One night, at a concert afterparty, I drank several pints of soapy Carlsberg beer, and the professor gave me a wet kiss on the cheek, mumbling something about my potential. The feeling was complicated: gross, but somehow like I mattered. Even though none of the students in the class were sexually attracted to the professor, each felt achingly jealous of the musical flattery that only Martin received. It would have “felt good getting attention from a teacher in that kind of competitive institution,” Mcateer told me. Martin said, “Maybe it says a lot about me: I liked the fact that he took an interest in me as a young person.” But all the students would have benefited from that interest. Only one student received it, and it tore the fabric of the class apart.
As the year wore on and it became clear that the professor’s love for Martin was unrequited, his behavior became more erratic. He’d do racist impressions of the fourth student in the class, a South Korean (whom I couldn’t reach for comment on this story), when that student would show up late for seminars. (I snuck out during the break of one such seminar to watch a soccer match. Later, I was called into the guidance counselor’s office to account for my behavior and made up some excuse.) The professor made a joke about fisting during an orchestral rehearsal of student work. He had problems with alcohol and boundaries. “He couldn’t separate the professional or the work side of things and the social things,” Martin said, and some days he would call Martin several times in a row, leaving messages and “sounding very depressed” when he didn’t pick up.
Mcateer recounted a lesson with the professor close to the end of the year that was dedicated not to composition but rather to the professor’s suffering. The professor “asked me to go for a walk. I assume that he knew that I knew what was going on. But he didn’t want to say directly why he was upset. He just said that there was a person who he was having issues with, who he was in love with, who didn’t love him back. It was obvious enough it was Nick he was talking about, he just didn’t say it out loud.”
“I was just 18. I had no idea what to do with someone in a position of authority telling me [he had feelings for me],” Martin said. Despite his sense that their friendship had led him to become “compromised” and a target for jealousy among his fellow students, and that it was “self destructive, for both of us,” he added, “There’s part of me that also cares about him. He’s a fragile, vulnerable person.”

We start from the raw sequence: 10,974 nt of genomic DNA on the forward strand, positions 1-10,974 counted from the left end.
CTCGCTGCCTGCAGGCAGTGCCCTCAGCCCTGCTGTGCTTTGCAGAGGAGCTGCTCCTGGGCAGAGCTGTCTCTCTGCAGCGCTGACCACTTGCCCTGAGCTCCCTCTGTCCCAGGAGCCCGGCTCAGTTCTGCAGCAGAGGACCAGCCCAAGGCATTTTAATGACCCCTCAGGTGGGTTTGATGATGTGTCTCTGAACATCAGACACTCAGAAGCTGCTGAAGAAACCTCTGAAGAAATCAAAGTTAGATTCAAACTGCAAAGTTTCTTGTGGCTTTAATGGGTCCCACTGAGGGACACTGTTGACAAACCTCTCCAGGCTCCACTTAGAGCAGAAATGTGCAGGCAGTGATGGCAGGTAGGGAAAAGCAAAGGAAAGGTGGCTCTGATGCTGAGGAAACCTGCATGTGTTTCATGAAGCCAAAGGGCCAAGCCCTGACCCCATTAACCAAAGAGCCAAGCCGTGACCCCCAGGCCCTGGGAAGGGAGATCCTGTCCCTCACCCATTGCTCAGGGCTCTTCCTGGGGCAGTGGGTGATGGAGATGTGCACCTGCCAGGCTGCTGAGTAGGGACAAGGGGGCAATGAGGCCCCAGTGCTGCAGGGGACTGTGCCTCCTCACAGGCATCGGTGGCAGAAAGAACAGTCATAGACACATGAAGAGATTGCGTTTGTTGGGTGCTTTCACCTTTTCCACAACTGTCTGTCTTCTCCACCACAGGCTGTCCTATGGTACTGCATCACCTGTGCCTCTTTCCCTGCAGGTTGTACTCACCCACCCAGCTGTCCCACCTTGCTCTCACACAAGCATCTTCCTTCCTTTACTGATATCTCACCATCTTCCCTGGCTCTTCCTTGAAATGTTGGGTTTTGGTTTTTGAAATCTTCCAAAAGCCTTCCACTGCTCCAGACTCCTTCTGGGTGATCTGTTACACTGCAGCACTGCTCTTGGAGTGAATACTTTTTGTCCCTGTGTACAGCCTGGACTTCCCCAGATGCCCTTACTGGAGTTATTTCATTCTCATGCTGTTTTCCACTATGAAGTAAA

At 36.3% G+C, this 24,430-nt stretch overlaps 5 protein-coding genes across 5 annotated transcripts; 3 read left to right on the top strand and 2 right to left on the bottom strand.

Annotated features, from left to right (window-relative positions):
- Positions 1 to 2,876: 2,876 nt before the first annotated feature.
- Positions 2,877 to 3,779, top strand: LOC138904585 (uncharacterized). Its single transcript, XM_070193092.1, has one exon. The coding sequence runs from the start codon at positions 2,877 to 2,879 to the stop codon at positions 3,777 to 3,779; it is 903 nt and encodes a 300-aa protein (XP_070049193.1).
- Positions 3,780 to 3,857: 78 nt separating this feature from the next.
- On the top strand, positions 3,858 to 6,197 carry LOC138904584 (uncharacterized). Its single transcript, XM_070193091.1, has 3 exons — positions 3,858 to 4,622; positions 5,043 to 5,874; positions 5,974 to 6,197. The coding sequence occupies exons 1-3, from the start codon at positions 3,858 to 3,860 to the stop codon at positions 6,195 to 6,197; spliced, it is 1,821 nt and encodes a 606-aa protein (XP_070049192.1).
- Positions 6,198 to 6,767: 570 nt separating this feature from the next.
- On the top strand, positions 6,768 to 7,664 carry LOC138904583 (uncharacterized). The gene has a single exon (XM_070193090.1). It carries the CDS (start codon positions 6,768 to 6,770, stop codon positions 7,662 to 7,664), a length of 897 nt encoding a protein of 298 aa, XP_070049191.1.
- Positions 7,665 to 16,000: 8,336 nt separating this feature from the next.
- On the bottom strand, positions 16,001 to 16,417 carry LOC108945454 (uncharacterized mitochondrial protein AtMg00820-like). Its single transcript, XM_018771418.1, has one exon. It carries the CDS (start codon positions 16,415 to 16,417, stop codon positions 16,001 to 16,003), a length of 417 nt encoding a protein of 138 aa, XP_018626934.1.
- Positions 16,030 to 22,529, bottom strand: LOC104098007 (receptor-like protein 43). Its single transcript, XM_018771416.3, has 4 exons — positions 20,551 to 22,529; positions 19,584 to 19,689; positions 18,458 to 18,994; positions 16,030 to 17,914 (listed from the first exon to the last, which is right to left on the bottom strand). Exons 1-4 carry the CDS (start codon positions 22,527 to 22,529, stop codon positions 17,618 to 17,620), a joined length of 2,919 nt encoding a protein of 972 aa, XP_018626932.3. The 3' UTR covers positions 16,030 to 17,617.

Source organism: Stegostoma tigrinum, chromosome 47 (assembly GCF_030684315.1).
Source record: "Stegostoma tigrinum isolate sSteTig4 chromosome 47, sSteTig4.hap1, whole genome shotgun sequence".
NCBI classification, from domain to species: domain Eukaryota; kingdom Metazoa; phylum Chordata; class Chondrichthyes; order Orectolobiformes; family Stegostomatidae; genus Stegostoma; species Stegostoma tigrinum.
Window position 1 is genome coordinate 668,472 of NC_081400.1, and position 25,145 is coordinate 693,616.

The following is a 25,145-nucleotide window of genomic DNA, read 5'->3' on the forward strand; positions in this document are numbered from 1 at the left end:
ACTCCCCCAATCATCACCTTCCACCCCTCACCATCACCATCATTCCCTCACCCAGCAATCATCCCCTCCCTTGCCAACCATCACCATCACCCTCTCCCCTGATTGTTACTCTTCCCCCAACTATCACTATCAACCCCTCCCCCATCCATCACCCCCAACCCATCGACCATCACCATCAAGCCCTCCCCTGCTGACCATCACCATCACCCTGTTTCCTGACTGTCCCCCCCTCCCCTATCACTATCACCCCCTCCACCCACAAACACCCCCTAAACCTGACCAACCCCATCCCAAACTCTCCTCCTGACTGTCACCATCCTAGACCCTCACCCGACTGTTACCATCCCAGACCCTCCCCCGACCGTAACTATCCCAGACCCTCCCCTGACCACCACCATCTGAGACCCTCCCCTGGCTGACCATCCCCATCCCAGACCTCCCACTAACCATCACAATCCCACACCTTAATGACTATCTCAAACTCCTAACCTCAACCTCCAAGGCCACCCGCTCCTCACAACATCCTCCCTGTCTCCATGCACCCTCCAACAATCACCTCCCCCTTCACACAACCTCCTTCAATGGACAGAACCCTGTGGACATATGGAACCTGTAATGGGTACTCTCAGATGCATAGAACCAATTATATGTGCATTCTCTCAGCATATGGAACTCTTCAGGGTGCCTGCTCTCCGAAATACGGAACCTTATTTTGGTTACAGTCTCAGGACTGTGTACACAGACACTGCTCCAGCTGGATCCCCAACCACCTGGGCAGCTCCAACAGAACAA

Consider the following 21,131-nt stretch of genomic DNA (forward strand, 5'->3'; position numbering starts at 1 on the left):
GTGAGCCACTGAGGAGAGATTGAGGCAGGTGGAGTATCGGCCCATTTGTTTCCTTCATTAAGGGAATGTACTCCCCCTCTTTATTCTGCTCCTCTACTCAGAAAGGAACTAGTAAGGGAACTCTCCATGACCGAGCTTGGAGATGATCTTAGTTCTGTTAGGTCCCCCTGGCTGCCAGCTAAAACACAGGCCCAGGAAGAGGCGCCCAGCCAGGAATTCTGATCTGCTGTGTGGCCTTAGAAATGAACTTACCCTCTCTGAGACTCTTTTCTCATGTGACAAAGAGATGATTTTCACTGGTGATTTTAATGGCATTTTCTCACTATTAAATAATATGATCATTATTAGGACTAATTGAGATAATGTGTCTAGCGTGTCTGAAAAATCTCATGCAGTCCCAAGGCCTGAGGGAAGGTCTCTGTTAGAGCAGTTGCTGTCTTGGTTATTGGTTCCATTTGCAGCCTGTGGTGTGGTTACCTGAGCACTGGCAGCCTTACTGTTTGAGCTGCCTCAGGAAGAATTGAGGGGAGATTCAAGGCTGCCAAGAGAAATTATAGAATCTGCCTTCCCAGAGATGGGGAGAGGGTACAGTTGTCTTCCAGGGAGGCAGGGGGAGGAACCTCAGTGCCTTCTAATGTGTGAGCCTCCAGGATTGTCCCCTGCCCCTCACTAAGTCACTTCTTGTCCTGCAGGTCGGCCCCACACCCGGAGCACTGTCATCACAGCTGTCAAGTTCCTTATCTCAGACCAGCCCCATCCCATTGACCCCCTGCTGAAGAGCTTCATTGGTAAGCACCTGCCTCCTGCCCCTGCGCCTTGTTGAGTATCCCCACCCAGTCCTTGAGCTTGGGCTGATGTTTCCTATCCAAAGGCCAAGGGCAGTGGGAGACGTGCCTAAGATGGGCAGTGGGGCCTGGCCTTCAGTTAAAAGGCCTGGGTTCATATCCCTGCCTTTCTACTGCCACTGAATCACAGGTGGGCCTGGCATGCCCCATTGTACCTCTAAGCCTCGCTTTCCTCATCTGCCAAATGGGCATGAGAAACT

During the events described, no actual physical sexual abuse took place. All the people involved were legal adults. That already makes them more mild and less harmful than the kind of catcalling, groping, and leering women experience so often in their daily lives. Still, the professor’s behavior in falling for his student, then attempting to act on his crush within the bounds of the university, was a breach of trust. Suffering isn’t a zero sum game; though the students involved were relatively privileged men, they were also young, impressionable, and highly sensitive potential artists at a fragile point in the development of their musical voices.
A 2013 article in the Chronicle of Higher Education focusing on sexual harassment in conservatories suggested that inappropriate relationships between professors and students were more common in music schools than elsewhere. The prevalence of private lessons, the many legitimate reasons for a teacher to touch a student in instrumental or vocal instruction, the charged, intimate moments of success and failure, all lead to an environment in which the border with sexual harassment is even blurrier than elsewhere. As the author of the Chronicle report acknowledged, the evidence for this claim is purely anecdotal, since “The [U.S.] Education Department’s Office for Civil Rights doesn’t track reports of sexual misconduct by ‘type’ of alleged perpetrator.” However, the contours of the report broadly match the events at the Royal Academy of Music. It describes two professors who allegedly used drugs and alcohol with students. Students complained about “lewd jokes that contributed to an uncomfortable environment.” The report also implicated what Robert Fitzpatrick, a former dean of the Curtis Institute, termed a “chauvinistic European conservatory culture” as a root cause of the sexual harassment allegations in the U.S. (He wrote this in a Slipped Disc article cited by the Chronicle of Higher Education that is no longer available online.) That formulation certainly applied to the Royal Academy: one female graduate student who attended the conservatory during the events described didn’t find herself in sexually charged situations with professors, but remembers the school for its virulent misogyny.